Seth Meyers exceeds expectations as Emmys host; Gervais, Cranston among best presenters

I’ll admit, I didn’t have high expectations for Seth Meyers‘s performance as host of this year’s Emmys. From what I’ve seen of him on “Saturday Night Live” and “Late Night,” I anticipated a solid, dependable performance – far from the embarrassment of 2008 when the Reality Host nominees presided over the telecast, but also not at the level of the showstoppers delivered by Conan O’Brien and Jimmy Fallon in recent years.

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I don’t think Meyers quite reached those heights, but he did acquit himself admirably.

He opened with a strong, no-frills monologue – no lavish production numbers, just a series of well-written jokes with a savvy insider edge about this year’s Emmy anomalies, like the move to a Monday night in August and the dominance of Netflix and cable over the broadcast networks. His best quip of the night: “There were comedies that made you laugh and comedies that made you cry, because they’re dramas submitted as comedies.”

The rest of the show was similarly no-frills. Meyers kept it moving along, interrupting only occasionally for comedy bits, most of which worked. He and Billy Eichner quizzed random pedestrians in a special Emmy edition of “Billy on the Street,” where few seemed to care about Tatiana Maslany‘s notorious snub and one passerby mistook Seth Meyers for that other irreverent awards emcee, Seth MacFarlane.

Even better was Meyers’s Q&A with the audience, where Melissa McCarthy worried about whether she would be towed and Julianna Margulies asked if she could have an absent Maggie Smith‘s Emmy if she won, but Meyers turned down her request – Jon Hamm already called dibs. Erstwhile “SNL” star Meyers seemed most at home when collaborating with the stars on bits.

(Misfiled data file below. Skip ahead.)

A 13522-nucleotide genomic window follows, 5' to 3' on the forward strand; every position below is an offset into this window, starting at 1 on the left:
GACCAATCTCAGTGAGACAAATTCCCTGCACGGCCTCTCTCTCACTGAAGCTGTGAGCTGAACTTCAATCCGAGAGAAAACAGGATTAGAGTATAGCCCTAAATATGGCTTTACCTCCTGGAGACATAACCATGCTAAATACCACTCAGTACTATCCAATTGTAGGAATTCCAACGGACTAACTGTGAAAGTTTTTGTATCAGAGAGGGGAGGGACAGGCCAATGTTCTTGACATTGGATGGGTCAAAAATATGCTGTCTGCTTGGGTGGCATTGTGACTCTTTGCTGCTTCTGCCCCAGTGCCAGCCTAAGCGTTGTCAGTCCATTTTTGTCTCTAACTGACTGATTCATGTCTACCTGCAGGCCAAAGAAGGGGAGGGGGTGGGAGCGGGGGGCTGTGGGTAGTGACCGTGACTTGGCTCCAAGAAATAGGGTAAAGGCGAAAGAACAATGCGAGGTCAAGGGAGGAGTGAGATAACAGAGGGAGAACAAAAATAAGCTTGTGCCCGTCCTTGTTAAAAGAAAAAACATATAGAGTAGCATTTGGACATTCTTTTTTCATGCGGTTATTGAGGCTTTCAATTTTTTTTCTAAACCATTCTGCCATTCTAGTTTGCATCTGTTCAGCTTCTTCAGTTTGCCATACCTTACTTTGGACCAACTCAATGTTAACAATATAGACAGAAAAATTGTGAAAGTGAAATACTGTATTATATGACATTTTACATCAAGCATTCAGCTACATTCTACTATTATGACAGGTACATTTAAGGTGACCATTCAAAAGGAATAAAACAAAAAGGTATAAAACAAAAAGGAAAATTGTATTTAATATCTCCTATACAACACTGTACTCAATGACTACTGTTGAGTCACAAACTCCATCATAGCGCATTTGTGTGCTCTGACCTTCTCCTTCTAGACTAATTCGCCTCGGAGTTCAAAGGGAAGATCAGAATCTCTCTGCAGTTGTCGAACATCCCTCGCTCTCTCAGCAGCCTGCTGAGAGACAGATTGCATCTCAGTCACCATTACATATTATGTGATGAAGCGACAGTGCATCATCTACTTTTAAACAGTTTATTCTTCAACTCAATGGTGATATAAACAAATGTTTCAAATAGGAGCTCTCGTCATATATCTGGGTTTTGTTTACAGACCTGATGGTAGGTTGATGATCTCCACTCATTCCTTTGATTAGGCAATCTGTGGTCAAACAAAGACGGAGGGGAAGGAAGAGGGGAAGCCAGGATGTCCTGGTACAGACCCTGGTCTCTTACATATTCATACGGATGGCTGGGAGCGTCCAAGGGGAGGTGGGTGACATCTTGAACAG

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But they weren’t all gems. I have nothing but affection for comedy songwriter “Weird” Al Yankovic, but his gifts of parody didn’t extend to writing lyrics for modern TV theme music. His jokes included the familiar observations that the characters on “Mad Men” get drunk and “Game of Thrones” has boobs.

It’s the latest in Emmy’s strange history of musical numbers. Remember Josh Groban‘s odd performance of TV theme songs in 2008? And the interpretive dances by the Best Choreography nominees last year? The TV academy may be better off avoiding song-and-dance in the future, unless they decide to showcase the actual Best Music and Lyrics nominees.

However, one musical moment was right on target: Sara Bareilles‘s beautiful rendition of “Smile” during the In Memoriam tribute, which was followed by Billy Crystal‘s eloquent tribute to Emmy-winner Robin Williams, who died tragically earlier this month.

Of the presenters, Julia Louis-Dreyfus and Bryan Cranston were a highlight. He tried to remind her that he guest-starred with her in “Seinfeld,” and when she won Best Comedy Actress for the third year in a row, he planted a big kiss on her, jogging her memory and prompting her to remark, “He was on ‘Seinfeld.'”

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Ricky Gervais was also excellent, presenting Best Variety Special Writing and remarking on his loss of Best Comedy Actor to Jim Parsons. He decided to give his acceptance speech anyway, complimenting the TV academy for never being wrong.

The best acceptance speech was given, perhaps surprisingly, by a director: Gail Mancuso (“Modern Family“), who calmed herself by making eye contact with dreamy Matthew McConaughey.

McConaughey was the butt of several funny jokes during the evening, including Jimmy Kimmel complaining that he was too good-looking for TV – “and take Julia Roberts with you!” Kimmel demanded. Though by the time Roberts herself repeated the refrain of “Alright, alright, alright” while presenting Best Drama Actor, McConaughey might have been ready for the folks on-stage to retire the shtick.

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